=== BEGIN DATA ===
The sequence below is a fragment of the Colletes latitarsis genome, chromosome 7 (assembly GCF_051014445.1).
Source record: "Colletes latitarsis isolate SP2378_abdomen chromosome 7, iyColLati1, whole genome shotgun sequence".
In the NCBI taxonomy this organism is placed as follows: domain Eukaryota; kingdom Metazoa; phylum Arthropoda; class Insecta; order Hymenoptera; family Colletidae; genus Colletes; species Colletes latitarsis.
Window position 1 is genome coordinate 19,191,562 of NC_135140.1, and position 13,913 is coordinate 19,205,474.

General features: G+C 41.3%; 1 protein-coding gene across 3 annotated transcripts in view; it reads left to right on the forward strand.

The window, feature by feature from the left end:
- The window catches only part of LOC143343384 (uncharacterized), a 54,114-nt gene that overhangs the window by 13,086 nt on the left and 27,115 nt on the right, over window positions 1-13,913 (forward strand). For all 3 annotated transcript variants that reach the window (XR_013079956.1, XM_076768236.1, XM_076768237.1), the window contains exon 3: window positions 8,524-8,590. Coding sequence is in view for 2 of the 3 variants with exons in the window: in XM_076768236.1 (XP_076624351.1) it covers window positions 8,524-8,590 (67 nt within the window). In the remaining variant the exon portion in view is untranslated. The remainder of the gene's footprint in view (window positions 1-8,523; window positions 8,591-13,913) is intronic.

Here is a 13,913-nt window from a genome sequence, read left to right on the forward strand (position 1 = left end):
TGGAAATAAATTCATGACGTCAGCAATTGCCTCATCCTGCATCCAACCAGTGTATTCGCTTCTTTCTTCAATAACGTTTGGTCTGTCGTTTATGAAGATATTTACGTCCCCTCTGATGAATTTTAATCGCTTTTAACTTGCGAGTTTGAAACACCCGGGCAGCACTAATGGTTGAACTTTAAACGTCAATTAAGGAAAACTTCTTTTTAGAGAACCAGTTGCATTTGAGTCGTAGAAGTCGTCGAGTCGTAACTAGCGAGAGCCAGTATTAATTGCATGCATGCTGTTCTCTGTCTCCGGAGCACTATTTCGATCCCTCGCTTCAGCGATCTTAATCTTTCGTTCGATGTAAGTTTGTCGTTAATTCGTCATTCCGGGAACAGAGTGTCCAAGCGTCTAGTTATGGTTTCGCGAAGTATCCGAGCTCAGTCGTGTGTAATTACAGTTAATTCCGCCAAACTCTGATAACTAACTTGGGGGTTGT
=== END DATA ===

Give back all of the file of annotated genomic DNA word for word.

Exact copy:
The sequence below is a fragment of the Colletes latitarsis genome, chromosome 7 (assembly GCF_051014445.1).
Source record: "Colletes latitarsis isolate SP2378_abdomen chromosome 7, iyColLati1, whole genome shotgun sequence".
In the NCBI taxonomy this organism is placed as follows: domain Eukaryota; kingdom Metazoa; phylum Arthropoda; class Insecta; order Hymenoptera; family Colletidae; genus Colletes; species Colletes latitarsis.
Window position 1 is genome coordinate 19,191,562 of NC_135140.1, and position 13,913 is coordinate 19,205,474.

General features: G+C 41.3%; 1 protein-coding gene across 3 annotated transcripts in view; it reads left to right on the forward strand.

The window, feature by feature from the left end:
- The window catches only part of LOC143343384 (uncharacterized), a 54,114-nt gene that overhangs the window by 13,086 nt on the left and 27,115 nt on the right, over window positions 1-13,913 (forward strand). For all 3 annotated transcript variants that reach the window (XR_013079956.1, XM_076768236.1, XM_076768237.1), the window contains exon 3: window positions 8,524-8,590. Coding sequence is in view for 2 of the 3 variants with exons in the window: in XM_076768236.1 (XP_076624351.1) it covers window positions 8,524-8,590 (67 nt within the window). In the remaining variant the exon portion in view is untranslated. The remainder of the gene's footprint in view (window positions 1-8,523; window positions 8,591-13,913) is intronic.

Here is a 13,913-nt window from a genome sequence, read left to right on the forward strand (position 1 = left end):
TGGAAATAAATTCATGACGTCAGCAATTGCCTCATCCTGCATCCAACCAGTGTATTCGCTTCTTTCTTCAATAACGTTTGGTCTGTCGTTTATGAAGATATTTACGTCCCCTCTGATGAATTTTAATCGCTTTTAACTTGCGAGTTTGAAACACCCGGGCAGCACTAATGGTTGAACTTTAAACGTCAATTAAGGAAAACTTCTTTTTAGAGAACCAGTTGCATTTGAGTCGTAGAAGTCGTCGAGTCGTAACTAGCGAGAGCCAGTATTAATTGCATGCATGCTGTTCTCTGTCTCCGGAGCACTATTTCGATCCCTCGCTTCAGCGATCTTAATCTTTCGTTCGATGTAAGTTTGTCGTTAATTCGTCATTCCGGGAACAGAGTGTCCAAGCGTCTAGTTATGGTTTCGCGAAGTATCCGAGCTCAGTCGTGTGTAATTACAGTTAATTCCGCCAAACTCTGATAACTAACTTGGGGGTTGT